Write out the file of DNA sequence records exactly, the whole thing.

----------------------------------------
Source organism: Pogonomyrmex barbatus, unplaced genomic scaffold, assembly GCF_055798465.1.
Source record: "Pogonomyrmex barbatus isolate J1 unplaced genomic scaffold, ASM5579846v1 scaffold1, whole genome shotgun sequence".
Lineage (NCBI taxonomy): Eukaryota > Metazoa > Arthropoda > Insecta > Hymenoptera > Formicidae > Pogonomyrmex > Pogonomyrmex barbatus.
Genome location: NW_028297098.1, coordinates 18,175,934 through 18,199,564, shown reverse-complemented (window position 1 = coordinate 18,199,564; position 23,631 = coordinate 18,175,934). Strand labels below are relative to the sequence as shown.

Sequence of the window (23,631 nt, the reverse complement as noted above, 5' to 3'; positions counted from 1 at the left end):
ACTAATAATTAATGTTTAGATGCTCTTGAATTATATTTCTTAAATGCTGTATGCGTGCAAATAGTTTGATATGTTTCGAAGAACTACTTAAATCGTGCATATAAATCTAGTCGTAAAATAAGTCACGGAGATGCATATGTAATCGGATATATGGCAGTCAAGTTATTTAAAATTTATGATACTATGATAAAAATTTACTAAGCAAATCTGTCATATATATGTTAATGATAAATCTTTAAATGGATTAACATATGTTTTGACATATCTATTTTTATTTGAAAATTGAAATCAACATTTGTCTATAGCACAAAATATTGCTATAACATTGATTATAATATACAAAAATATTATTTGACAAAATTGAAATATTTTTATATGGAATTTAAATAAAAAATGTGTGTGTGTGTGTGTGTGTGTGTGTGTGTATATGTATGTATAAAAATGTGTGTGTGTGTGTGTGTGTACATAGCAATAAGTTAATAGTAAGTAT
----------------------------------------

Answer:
Source organism: Pogonomyrmex barbatus, unplaced genomic scaffold, assembly GCF_055798465.1.
Source record: "Pogonomyrmex barbatus isolate J1 unplaced genomic scaffold, ASM5579846v1 scaffold1, whole genome shotgun sequence".
Lineage (NCBI taxonomy): Eukaryota > Metazoa > Arthropoda > Insecta > Hymenoptera > Formicidae > Pogonomyrmex > Pogonomyrmex barbatus.
Genome location: NW_028297098.1, coordinates 18,175,934 through 18,199,564, shown reverse-complemented (window position 1 = coordinate 18,199,564; position 23,631 = coordinate 18,175,934). Strand labels below are relative to the sequence as shown.

Sequence of the window (23,631 nt, the reverse complement as noted above, 5' to 3'; positions counted from 1 at the left end):
ACTAATAATTAATGTTTAGATGCTCTTGAATTATATTTCTTAAATGCTGTATGCGTGCAAATAGTTTGATATGTTTCGAAGAACTACTTAAATCGTGCATATAAATCTAGTCGTAAAATAAGTCACGGAGATGCATATGTAATCGGATATATGGCAGTCAAGTTATTTAAAATTTATGATACTATGATAAAAATTTACTAAGCAAATCTGTCATATATATGTTAATGATAAATCTTTAAATGGATTAACATATGTTTTGACATATCTATTTTTATTTGAAAATTGAAATCAACATTTGTCTATAGCACAAAATATTGCTATAACATTGATTATAATATACAAAAATATTATTTGACAAAATTGAAATATTTTTATATGGAATTTAAATAAAAAATGTGTGTGTGTGTGTGTGTGTGTGTGTGTGTATATGTATGTATAAAAATGTGTGTGTGTGTGTGTGTGTACATAGCAATAAGTTAATAGTAAGTAT